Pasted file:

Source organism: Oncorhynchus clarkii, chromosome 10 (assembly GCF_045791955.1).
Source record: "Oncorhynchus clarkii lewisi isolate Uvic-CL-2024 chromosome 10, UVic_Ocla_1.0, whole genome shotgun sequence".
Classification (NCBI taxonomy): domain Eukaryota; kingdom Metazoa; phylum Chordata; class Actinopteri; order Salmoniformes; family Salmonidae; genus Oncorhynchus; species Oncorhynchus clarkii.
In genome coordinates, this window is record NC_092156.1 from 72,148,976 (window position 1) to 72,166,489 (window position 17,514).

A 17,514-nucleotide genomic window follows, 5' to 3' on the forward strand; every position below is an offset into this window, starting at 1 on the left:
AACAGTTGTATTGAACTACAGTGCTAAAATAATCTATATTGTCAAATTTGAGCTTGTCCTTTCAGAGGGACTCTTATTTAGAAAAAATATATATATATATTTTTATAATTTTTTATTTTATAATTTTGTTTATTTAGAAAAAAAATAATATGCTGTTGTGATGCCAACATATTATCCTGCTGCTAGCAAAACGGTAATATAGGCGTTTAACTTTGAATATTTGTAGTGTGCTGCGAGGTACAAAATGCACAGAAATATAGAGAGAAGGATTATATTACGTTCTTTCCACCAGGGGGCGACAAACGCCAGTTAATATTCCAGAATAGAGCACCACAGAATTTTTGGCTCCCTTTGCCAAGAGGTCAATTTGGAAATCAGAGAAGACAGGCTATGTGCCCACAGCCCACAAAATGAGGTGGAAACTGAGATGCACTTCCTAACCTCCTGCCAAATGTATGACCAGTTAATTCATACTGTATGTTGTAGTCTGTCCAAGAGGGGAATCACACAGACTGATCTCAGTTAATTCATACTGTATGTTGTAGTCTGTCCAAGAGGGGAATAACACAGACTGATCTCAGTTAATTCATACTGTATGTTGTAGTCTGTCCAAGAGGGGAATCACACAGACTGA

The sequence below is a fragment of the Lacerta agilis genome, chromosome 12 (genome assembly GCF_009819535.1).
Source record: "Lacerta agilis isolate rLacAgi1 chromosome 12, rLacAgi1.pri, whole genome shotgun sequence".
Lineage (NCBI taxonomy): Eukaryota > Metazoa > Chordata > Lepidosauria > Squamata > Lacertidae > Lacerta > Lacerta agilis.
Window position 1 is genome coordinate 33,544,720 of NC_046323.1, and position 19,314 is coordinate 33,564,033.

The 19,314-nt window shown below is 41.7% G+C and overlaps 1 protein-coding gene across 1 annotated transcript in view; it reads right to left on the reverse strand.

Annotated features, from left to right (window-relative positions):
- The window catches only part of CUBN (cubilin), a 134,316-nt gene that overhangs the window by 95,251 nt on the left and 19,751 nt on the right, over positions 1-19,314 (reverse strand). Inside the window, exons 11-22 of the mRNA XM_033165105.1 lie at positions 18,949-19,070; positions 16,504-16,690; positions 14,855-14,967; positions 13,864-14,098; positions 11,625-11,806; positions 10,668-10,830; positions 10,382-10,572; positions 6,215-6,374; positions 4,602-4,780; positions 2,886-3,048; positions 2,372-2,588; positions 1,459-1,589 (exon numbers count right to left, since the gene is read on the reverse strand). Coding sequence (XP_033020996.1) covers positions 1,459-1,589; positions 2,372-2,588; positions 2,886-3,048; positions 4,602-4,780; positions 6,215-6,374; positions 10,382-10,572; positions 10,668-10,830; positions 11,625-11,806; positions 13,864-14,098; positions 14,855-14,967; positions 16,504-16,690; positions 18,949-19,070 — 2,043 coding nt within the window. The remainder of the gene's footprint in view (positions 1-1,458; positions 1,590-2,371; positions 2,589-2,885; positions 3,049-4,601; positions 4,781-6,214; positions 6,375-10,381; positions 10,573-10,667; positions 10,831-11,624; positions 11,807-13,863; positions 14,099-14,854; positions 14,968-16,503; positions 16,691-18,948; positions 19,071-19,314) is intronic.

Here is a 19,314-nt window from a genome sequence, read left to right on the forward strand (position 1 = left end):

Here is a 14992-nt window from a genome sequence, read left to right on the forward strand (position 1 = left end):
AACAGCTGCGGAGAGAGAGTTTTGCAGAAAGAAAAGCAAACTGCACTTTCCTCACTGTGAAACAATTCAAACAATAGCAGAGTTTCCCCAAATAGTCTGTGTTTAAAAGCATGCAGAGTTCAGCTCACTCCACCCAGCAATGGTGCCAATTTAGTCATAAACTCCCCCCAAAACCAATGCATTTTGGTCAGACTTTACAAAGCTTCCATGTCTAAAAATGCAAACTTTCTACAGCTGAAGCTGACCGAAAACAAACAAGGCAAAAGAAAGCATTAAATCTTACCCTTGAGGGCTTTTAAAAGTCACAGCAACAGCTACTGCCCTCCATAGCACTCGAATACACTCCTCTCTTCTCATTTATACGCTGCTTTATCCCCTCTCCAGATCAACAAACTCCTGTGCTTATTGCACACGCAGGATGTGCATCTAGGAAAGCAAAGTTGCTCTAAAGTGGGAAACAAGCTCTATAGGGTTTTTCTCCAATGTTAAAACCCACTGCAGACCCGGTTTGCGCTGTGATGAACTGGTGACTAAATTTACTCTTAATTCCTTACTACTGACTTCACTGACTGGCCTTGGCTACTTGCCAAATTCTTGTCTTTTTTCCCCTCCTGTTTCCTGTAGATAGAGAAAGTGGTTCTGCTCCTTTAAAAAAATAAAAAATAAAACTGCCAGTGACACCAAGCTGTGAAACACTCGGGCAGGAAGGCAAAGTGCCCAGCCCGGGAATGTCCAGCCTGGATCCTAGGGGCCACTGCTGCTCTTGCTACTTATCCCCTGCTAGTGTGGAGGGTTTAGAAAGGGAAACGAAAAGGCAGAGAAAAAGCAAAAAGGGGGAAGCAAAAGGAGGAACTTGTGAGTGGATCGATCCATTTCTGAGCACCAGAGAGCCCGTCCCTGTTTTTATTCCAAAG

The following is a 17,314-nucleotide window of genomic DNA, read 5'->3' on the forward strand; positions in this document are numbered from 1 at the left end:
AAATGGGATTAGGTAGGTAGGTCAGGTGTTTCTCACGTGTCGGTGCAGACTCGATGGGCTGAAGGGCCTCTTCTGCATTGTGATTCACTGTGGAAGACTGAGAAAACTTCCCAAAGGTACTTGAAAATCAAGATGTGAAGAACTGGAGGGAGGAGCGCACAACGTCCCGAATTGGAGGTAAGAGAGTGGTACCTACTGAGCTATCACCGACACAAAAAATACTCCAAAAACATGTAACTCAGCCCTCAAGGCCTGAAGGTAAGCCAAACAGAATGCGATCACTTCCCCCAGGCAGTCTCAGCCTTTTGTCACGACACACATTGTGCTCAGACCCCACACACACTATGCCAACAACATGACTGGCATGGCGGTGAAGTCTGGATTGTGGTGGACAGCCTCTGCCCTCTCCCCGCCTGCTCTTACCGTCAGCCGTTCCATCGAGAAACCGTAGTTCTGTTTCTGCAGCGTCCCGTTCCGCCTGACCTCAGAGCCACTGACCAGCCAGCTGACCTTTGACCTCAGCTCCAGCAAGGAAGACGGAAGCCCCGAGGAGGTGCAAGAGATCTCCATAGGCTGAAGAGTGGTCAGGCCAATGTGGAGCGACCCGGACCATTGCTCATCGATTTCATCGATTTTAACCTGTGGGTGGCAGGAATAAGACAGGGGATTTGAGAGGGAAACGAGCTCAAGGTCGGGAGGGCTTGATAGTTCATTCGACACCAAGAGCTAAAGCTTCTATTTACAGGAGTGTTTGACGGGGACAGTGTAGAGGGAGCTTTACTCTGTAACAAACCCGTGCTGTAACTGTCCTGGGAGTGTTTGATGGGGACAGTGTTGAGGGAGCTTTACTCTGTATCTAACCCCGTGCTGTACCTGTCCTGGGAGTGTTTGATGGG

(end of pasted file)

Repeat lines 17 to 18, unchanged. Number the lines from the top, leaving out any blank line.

The following is a 17,314-nucleotide window of genomic DNA, read 5'->3' on the forward strand; positions in this document are numbered from 1 at the left end:
AAATGGGATTAGGTAGGTAGGTCAGGTGTTTCTCACGTGTCGGTGCAGACTCGATGGGCTGAAGGGCCTCTTCTGCATTGTGATTCACTGTGGAAGACTGAGAAAACTTCCCAAAGGTACTTGAAAATCAAGATGTGAAGAACTGGAGGGAGGAGCGCACAACGTCCCGAATTGGAGGTAAGAGAGTGGTACCTACTGAGCTATCACCGACACAAAAAATACTCCAAAAACATGTAACTCAGCCCTCAAGGCCTGAAGGTAAGCCAAACAGAATGCGATCACTTCCCCCAGGCAGTCTCAGCCTTTTGTCACGACACACATTGTGCTCAGACCCCACACACACTATGCCAACAACATGACTGGCATGGCGGTGAAGTCTGGATTGTGGTGGACAGCCTCTGCCCTCTCCCCGCCTGCTCTTACCGTCAGCCGTTCCATCGAGAAACCGTAGTTCTGTTTCTGCAGCGTCCCGTTCCGCCTGACCTCAGAGCCACTGACCAGCCAGCTGACCTTTGACCTCAGCTCCAGCAAGGAAGACGGAAGCCCCGAGGAGGTGCAAGAGATCTCCATAGGCTGAAGAGTGGTCAGGCCAATGTGGAGCGACCCGGACCATTGCTCATCGATTTCATCGATTTTAACCTGTGGGTGGCAGGAATAAGACAGGGGATTTGAGAGGGAAACGAGCTCAAGGTCGGGAGGGCTTGATAGTTCATTCGACACCAAGAGCTAAAGCTTCTATTTACAGGAGTGTTTGACGGGGACAGTGTAGAGGGAGCTTTACTCTGTAACAAACCCGTGCTGTAACTGTCCTGGGAGTGTTTGATGGGGACAGTGTTGAGGGAGCTTTACTCTGTATCTAACCCCGTGCTGTACCTGTCCTGGGAGTGTTTGATGGG